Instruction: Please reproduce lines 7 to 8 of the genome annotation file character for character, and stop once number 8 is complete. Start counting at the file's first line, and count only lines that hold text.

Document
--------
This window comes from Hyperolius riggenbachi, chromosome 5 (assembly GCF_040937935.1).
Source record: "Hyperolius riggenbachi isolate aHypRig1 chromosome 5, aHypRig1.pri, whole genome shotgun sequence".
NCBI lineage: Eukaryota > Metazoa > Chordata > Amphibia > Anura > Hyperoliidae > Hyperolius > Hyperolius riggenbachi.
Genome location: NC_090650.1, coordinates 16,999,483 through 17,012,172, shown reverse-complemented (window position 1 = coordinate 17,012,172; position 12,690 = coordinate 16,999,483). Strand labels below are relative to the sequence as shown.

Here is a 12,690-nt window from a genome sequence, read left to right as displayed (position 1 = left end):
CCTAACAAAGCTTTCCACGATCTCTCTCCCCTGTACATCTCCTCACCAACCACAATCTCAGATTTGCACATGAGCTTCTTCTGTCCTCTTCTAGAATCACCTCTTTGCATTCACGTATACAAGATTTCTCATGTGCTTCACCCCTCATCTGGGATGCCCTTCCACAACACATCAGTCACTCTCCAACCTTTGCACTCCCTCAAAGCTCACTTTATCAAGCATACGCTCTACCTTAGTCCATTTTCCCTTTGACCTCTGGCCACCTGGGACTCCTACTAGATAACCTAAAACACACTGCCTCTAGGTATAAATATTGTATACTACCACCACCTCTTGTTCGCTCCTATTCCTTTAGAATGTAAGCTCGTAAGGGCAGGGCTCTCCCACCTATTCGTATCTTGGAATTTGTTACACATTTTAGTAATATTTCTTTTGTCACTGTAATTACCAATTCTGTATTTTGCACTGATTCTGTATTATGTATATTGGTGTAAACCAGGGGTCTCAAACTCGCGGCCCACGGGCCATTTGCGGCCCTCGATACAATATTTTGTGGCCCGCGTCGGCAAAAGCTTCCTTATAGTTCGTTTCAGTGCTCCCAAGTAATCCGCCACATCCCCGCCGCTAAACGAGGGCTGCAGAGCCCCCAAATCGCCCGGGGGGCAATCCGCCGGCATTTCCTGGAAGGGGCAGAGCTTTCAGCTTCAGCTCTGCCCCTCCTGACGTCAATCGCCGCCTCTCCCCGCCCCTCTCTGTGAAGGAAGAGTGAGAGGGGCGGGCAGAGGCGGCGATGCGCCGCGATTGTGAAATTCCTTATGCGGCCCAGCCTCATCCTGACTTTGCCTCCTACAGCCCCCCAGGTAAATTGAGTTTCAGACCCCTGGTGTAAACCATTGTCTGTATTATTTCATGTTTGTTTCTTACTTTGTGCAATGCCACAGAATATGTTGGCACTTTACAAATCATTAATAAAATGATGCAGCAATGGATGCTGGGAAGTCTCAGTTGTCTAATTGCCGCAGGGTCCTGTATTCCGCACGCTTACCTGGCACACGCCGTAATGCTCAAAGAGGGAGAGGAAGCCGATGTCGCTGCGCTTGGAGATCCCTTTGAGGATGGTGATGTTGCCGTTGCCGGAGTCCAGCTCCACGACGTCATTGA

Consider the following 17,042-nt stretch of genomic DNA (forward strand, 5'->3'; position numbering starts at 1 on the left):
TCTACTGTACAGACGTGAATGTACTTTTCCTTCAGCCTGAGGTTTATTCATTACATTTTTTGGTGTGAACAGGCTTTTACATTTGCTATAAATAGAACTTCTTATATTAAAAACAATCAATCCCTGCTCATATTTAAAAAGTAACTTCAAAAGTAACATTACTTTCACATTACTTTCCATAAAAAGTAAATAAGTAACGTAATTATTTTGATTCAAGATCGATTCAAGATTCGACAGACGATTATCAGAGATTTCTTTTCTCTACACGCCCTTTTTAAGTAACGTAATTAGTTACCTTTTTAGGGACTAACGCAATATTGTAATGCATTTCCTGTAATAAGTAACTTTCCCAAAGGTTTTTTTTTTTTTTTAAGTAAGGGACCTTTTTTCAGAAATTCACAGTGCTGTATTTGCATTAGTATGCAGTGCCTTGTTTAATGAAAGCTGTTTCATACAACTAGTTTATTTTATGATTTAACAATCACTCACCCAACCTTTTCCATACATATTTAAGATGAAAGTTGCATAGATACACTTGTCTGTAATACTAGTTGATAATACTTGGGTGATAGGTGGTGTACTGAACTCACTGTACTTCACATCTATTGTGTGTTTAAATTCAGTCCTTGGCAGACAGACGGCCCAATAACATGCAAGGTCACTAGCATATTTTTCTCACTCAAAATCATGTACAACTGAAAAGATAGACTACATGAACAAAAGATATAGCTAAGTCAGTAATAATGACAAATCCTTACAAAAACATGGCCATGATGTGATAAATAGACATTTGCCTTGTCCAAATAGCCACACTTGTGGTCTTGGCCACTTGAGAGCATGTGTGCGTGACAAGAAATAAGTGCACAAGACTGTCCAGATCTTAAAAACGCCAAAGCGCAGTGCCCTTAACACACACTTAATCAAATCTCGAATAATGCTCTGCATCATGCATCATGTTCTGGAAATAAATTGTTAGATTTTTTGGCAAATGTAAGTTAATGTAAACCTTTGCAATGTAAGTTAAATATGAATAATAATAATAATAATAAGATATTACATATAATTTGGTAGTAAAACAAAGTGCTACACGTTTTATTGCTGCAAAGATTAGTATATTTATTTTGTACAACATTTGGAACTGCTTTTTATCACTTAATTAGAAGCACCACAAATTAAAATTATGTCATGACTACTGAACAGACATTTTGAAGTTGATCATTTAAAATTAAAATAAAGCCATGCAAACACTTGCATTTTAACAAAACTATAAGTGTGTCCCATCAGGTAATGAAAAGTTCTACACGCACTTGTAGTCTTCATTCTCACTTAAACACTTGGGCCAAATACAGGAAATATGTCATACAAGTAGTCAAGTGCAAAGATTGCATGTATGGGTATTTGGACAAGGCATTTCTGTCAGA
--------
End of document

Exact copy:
Consider the following 17,042-nt stretch of genomic DNA (forward strand, 5'->3'; position numbering starts at 1 on the left):
TCTACTGTACAGACGTGAATGTACTTTTCCTTCAGCCTGAGGTTTATTCATTACATTTTTTGGTGTGAACAGGCTTTTACATTTGCTATAAATAGAACTTCTTATATTAAAAACAATCAATCCCTGCTCATATTTAAAAAGTAACTTCAAAAGTAACATTACTTTCACATTACTTTCCATAAAAAGTAAATAAGTAACGTAATTATTTTGATTCAAGATCGATTCAAGATTCGACAGACGATTATCAGAGATTTCTTTTCTCTACACGCCCTTTTTAAGTAACGTAATTAGTTACCTTTTTAGGGACTAACGCAATATTGTAATGCATTTCCTGTAATAAGTAACTTTCCCAAAGGTTTTTTTTTTTTTTTAAGTAAGGGACCTTTTTTCAGAAATTCACAGTGCTGTATTTGCATTAGTATGCAGTGCCTTGTTTAATGAAAGCTGTTTCATACAACTAGTTTATTTTATGATTTAACAATCACTCACCCAACCTTTTCCATACATATTTAAGATGAAAGTTGCATAGATACACTTGTCTGTAATACTAGTTGATAATACTTGGGTGATAGGTGGTGTACTGAACTCACTGTACTTCACATCTATTGTGTGTTTAAATTCAGTCCTTGGCAGACAGACGGCCCAATAACATGCAAGGTCACTAGCATATTTTTCTCACTCAAAATCATGTACAACTGAAAAGATAGACTACATGAACAAAAGATATAGCTAAGTCAGTAATAATGACAAATCCTTACAAAAACATGGCCATGATGTGATAAATAGACATTTGCCTTGTCCAAATAGCCACACTTGTGGTCTTGGCCACTTGAGAGCATGTGTGCGTGACAAGAAATAAGTGCACAAGACTGTCCAGATCTTAAAAACGCCAAAGCGCAGTGCCCTTAACACACACTTAATCAAATCTCGAATAATGCTCTGCATCATGCATCATGTTCTGGAAATAAATTGTTAGATTTTTTGGCAAATGTAAGTTAATGTAAACCTTTGCAATGTAAGTTAAATATGAATAATAATAATAATAATAAGATATTACATATAATTTGGTAGTAAAACAAAGTGCTACACGTTTTATTGCTGCAAAGATTAGTATATTTATTTTGTACAACATTTGGAACTGCTTTTTATCACTTAATTAGAAGCACCACAAATTAAAATTATGTCATGACTACTGAACAGACATTTTGAAGTTGATCATTTAAAATTAAAATAAAGCCATGCAAACACTTGCATTTTAACAAAACTATAAGTGTGTCCCATCAGGTAATGAAAAGTTCTACACGCACTTGTAGTCTTCATTCTCACTTAAACACTTGGGCCAAATACAGGAAATATGTCATACAAGTAGTCAAGTGCAAAGATTGCATGTATGGGTATTTGGACAAGGCATTTCTGTCAGA